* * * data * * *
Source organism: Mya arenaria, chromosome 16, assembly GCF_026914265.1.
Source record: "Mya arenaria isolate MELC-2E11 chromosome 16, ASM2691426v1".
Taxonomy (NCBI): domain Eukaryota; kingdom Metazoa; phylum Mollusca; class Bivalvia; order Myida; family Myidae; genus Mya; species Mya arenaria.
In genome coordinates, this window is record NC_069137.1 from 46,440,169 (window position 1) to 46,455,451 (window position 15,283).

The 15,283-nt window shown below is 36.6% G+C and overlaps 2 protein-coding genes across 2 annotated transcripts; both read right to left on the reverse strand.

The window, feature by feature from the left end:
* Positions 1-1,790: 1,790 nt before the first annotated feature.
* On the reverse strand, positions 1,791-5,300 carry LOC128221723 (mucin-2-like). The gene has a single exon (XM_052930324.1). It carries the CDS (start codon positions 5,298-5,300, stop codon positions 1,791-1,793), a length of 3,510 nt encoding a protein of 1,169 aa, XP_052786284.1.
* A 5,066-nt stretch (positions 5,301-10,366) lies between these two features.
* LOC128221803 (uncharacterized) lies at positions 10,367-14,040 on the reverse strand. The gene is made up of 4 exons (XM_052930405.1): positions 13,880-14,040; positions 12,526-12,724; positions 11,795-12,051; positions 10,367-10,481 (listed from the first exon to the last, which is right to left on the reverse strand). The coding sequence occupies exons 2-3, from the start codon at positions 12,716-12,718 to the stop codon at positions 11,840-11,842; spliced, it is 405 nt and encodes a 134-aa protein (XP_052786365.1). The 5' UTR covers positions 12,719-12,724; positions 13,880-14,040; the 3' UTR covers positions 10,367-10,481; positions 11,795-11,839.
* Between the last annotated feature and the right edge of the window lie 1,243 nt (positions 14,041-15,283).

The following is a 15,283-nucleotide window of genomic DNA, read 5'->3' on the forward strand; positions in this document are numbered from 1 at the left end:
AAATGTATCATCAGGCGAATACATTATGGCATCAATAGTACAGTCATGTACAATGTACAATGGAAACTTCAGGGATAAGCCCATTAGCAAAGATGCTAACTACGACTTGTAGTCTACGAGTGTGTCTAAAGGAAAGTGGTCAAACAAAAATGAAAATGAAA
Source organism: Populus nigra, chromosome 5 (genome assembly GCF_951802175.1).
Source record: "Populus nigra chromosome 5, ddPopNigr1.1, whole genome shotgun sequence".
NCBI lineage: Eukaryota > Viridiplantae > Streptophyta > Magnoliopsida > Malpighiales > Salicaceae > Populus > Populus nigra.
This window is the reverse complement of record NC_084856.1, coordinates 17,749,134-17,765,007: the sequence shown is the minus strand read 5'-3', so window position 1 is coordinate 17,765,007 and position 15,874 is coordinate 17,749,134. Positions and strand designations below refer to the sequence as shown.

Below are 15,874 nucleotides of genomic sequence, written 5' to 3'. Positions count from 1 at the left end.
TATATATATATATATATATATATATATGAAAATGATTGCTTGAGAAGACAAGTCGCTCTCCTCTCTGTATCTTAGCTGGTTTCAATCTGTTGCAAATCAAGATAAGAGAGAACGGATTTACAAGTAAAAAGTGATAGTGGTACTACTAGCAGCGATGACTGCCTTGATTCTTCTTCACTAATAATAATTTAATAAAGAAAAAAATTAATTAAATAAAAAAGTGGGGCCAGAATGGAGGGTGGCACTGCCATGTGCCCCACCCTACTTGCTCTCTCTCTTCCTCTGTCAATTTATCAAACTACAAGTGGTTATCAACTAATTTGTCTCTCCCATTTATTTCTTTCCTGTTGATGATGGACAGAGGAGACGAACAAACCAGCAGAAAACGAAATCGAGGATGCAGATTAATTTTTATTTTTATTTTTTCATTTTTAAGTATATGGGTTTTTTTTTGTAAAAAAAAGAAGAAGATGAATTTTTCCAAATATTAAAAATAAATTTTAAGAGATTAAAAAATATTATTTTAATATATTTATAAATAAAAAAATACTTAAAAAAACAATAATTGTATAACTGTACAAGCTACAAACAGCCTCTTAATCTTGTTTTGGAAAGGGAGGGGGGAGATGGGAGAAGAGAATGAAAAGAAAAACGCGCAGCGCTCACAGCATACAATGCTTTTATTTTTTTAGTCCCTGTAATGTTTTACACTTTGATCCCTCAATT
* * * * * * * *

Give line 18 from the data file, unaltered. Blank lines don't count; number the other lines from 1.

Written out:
Below are 15,874 nucleotides of genomic sequence, written 5' to 3'. Positions count from 1 at the left end.